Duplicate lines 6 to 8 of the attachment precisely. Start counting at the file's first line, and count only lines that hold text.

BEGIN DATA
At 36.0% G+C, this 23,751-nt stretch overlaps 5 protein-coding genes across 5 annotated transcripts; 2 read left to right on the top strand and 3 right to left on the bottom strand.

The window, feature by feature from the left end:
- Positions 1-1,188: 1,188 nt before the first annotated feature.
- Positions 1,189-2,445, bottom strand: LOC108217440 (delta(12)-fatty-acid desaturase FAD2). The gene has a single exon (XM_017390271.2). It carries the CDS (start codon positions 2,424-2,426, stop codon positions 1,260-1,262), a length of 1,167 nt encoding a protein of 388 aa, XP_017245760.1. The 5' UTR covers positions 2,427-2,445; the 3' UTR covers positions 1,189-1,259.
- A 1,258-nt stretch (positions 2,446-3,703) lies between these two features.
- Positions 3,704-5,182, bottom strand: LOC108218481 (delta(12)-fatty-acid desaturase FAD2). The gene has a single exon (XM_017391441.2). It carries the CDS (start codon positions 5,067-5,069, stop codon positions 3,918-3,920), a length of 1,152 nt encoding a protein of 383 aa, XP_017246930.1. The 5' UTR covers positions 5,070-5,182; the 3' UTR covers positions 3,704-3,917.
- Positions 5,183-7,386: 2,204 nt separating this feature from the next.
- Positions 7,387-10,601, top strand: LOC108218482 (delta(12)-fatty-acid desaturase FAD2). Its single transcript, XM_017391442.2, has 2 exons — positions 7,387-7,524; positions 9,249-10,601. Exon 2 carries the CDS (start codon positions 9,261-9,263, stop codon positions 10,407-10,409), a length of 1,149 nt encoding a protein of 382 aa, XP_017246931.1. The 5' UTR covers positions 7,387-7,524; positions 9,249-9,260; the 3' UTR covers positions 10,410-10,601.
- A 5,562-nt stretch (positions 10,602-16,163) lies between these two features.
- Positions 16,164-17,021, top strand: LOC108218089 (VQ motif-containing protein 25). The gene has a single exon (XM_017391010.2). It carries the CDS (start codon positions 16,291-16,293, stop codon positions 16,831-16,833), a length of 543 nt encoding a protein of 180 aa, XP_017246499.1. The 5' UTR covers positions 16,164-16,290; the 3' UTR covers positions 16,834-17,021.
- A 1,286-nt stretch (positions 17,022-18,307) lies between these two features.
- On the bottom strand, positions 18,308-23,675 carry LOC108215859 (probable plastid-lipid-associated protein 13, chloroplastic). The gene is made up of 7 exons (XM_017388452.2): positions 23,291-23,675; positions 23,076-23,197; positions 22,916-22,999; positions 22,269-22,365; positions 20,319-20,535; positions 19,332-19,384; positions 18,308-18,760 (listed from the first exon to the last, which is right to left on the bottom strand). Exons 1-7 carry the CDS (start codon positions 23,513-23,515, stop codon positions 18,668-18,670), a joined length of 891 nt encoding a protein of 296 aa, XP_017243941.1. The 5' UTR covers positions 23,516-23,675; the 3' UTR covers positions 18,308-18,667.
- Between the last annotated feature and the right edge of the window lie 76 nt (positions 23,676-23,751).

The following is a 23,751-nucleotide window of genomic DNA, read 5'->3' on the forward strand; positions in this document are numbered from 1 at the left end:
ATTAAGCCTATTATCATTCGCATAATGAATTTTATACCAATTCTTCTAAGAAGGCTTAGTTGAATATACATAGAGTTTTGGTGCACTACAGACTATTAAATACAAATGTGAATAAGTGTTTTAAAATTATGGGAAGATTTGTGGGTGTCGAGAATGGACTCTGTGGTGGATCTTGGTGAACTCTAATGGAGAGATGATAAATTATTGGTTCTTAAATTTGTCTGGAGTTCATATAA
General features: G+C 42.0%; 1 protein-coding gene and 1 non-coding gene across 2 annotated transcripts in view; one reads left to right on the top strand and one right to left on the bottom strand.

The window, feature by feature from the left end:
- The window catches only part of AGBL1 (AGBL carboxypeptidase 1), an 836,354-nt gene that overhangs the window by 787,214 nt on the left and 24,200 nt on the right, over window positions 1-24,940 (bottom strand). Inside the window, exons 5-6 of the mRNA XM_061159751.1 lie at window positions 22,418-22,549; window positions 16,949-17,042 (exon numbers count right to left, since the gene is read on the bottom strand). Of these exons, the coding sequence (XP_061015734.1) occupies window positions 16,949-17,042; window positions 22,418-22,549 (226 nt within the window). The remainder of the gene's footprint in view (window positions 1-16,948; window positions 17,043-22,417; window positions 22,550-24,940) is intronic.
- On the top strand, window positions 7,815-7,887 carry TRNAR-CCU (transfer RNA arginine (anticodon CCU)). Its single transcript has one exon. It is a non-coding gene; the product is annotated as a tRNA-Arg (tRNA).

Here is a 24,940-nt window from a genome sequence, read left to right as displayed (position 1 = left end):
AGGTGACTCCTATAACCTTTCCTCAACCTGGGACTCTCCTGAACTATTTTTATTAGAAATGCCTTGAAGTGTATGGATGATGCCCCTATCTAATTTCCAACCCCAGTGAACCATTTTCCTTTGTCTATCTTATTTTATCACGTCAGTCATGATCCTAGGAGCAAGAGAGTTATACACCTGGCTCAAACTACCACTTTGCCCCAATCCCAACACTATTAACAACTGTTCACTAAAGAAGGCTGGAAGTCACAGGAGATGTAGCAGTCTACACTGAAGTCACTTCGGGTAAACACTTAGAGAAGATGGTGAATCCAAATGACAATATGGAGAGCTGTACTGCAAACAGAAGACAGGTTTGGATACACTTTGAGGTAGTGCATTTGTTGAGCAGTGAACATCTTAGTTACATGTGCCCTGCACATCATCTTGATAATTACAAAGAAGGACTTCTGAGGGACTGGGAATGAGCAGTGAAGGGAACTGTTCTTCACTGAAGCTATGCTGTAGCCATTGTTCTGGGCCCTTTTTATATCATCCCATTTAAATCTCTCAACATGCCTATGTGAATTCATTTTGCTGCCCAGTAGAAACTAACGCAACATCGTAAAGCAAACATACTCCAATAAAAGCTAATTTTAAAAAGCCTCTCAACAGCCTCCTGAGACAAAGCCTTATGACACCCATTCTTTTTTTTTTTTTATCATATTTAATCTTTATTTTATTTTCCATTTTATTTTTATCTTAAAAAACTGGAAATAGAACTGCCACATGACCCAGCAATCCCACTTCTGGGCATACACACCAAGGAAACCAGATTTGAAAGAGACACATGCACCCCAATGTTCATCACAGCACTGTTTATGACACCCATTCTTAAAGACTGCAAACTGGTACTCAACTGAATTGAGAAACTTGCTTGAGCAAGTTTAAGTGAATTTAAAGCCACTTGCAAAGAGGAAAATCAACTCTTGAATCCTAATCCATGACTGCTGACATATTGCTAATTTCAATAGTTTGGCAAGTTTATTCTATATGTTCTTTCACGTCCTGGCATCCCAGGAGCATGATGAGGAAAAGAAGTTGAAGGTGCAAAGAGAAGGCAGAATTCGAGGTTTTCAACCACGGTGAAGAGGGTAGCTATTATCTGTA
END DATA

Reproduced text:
- Positions 3,704-5,182, bottom strand: LOC108218481 (delta(12)-fatty-acid desaturase FAD2). The gene has a single exon (XM_017391441.2). It carries the CDS (start codon positions 5,067-5,069, stop codon positions 3,918-3,920), a length of 1,152 nt encoding a protein of 383 aa, XP_017246930.1. The 5' UTR covers positions 5,070-5,182; the 3' UTR covers positions 3,704-3,917.
- Positions 5,183-7,386: 2,204 nt separating this feature from the next.
- Positions 7,387-10,601, top strand: LOC108218482 (delta(12)-fatty-acid desaturase FAD2). Its single transcript, XM_017391442.2, has 2 exons — positions 7,387-7,524; positions 9,249-10,601. Exon 2 carries the CDS (start codon positions 9,261-9,263, stop codon positions 10,407-10,409), a length of 1,149 nt encoding a protein of 382 aa, XP_017246931.1. The 5' UTR covers positions 7,387-7,524; positions 9,249-9,260; the 3' UTR covers positions 10,410-10,601.